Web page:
- Stronger-than-expected housing market recovery driven by economic revival and low mortgage rates.
- Improved bargaining position boosts seller confidence. After five years of decline, asking prices are rising again.
- 2015 price forecast raised from 1% to 3%. 10% increase in transactions instead of stabilisation at 2014 level.
What are the forecasts for the housing market?
The recovery in the housing market this year has so far exceeded our expectations. Both the number of transactions and the prices have risen faster than thought. One important reason for the robust housing market recovery is the low mortgage rates. Another is that the economy is doing even better than anticipated. The strengthening jobs market and the faster growth of disposable incomes are having a favourable knock-on effect on the housing market. Confidence is running high. Potential buyers who initially postponed their home purchase are now eager to make a move.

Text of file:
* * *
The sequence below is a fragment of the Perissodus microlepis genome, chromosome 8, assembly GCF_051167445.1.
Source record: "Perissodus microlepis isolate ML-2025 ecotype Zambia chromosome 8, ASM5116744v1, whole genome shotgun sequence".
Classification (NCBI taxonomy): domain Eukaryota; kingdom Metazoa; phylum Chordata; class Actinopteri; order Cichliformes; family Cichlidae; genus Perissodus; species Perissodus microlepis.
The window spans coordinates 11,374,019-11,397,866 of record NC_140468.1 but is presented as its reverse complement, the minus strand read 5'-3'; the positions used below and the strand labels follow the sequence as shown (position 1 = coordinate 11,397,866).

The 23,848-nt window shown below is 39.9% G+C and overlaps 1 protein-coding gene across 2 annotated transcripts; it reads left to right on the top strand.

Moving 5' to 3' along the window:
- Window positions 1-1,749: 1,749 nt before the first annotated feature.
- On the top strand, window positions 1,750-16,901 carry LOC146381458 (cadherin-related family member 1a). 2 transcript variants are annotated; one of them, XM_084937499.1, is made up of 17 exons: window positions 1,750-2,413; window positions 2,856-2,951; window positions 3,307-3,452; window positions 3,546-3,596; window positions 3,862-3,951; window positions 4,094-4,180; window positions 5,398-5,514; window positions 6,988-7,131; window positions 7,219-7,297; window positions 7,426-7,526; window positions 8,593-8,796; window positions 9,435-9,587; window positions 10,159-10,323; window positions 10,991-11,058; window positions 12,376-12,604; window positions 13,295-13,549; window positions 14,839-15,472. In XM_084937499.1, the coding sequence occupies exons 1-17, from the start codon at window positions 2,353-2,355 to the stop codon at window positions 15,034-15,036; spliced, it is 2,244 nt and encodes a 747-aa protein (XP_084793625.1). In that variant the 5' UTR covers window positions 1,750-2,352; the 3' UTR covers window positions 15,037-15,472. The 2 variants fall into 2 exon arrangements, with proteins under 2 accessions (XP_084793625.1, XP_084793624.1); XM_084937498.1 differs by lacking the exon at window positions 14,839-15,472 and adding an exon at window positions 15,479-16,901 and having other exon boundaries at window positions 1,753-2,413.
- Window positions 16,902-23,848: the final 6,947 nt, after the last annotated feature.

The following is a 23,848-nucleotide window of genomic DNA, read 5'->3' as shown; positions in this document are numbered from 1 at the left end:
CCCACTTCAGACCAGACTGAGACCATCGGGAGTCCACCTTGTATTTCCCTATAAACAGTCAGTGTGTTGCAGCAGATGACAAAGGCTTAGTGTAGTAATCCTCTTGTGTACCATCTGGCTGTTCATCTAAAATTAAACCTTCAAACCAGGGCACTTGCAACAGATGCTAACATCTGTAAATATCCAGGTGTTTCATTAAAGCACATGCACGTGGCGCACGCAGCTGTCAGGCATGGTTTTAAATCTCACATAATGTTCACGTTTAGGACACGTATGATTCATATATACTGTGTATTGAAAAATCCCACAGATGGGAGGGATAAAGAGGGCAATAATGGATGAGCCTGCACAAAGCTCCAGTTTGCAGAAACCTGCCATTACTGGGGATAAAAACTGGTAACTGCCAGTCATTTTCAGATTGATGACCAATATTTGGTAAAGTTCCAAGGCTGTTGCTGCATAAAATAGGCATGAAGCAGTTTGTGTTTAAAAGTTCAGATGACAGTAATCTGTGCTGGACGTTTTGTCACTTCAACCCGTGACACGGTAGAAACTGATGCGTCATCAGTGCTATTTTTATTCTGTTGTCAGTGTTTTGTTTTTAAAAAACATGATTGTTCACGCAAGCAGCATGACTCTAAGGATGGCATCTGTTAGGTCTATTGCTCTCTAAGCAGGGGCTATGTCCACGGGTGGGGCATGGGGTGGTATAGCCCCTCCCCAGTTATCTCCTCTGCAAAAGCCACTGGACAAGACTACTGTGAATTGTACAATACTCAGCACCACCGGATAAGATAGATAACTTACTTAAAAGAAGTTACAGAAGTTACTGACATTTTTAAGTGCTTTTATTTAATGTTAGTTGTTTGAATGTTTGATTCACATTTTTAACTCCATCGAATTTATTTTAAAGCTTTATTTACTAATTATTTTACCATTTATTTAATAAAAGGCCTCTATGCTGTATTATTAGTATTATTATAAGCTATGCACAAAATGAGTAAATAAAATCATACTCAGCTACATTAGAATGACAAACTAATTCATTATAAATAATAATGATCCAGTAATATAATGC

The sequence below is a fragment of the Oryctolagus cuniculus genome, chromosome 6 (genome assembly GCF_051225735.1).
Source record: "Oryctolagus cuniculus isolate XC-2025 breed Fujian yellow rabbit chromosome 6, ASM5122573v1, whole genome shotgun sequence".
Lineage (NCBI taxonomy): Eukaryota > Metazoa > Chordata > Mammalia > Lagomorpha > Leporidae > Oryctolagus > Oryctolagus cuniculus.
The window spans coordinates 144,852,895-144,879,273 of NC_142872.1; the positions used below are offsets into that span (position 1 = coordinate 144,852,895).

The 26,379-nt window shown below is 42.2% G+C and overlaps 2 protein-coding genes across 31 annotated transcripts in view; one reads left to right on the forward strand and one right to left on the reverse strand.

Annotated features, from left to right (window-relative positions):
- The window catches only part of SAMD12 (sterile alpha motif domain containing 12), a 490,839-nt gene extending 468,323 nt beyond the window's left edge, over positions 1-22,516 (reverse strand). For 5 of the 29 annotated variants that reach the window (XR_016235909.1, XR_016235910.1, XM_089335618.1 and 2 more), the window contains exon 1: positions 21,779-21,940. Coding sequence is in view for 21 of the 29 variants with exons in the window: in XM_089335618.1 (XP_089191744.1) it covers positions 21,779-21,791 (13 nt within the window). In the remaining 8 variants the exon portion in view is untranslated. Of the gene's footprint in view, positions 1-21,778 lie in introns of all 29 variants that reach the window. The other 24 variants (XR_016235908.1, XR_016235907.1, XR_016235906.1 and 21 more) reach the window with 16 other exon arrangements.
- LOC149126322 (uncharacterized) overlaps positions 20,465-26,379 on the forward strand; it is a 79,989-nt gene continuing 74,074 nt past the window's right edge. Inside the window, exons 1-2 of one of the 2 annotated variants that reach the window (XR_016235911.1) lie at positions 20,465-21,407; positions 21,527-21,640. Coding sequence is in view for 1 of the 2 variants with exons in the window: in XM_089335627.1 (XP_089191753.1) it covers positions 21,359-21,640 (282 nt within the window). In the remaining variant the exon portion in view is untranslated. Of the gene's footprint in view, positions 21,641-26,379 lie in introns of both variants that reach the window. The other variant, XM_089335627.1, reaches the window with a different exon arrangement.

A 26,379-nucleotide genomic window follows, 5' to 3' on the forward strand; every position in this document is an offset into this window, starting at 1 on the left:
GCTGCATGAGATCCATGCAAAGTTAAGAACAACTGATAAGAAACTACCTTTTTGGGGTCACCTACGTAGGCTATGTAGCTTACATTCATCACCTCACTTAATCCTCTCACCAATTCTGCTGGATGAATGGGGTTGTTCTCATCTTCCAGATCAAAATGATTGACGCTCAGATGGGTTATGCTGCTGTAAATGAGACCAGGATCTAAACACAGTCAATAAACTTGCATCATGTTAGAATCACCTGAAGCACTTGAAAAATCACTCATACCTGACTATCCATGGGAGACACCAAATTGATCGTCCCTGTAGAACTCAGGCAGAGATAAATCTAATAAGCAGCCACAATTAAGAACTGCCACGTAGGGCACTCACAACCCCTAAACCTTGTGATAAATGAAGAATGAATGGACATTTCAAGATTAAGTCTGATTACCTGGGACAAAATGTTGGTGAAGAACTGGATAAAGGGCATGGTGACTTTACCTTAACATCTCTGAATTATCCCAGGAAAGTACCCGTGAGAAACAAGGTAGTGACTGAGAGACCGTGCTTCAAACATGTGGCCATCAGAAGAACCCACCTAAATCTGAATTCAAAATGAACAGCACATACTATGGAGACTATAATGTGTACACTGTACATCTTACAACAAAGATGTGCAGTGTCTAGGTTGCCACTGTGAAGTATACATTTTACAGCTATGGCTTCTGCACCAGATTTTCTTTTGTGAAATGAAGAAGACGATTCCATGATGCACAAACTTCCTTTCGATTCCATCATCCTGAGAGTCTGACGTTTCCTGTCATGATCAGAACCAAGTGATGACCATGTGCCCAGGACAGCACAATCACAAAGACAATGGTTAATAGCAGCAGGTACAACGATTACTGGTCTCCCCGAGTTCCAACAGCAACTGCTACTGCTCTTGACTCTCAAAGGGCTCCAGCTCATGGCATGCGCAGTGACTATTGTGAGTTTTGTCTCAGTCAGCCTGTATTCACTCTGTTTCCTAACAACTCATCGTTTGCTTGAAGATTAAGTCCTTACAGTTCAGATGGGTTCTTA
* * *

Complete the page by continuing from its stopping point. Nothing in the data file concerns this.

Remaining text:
On top of this, the effects of the lower gift tax exemption have proved to be less detrimental than feared. The widespread media attention last year has given the scheme a higher profile. Though we have no information about the number of gifts this year, our impression is that the gift tax scheme now enjoys a higher take-up than in the past, even though the temporary increase in the maximum exempt amount has ended. In addition, the dampening effect of the tighter income criteria also seems to be less strong than expected. However, it is still too early for a definite conclusion, as banks will not start applying the new Nibud criteria in full until 1 July.
The above justifies an adjustment of our forecasts. We are raising both the estimate of the number of transactions and that of the price development. The transaction volume will rise by 10% rather than stabilise this year. House prices will appreciate 3%, as opposed to our previous estimated increase of 1%. The revised forecasts for 2015 also compel a revision of the 2016 forecasts. Previously, we estimated a sales increase of 10% for 2016. However, as a large part of this growth will already take place this year, we are now counting on a rise of only 5% in 2016. Our estimate for the price development in 2016 has been raised from 2% to 3%.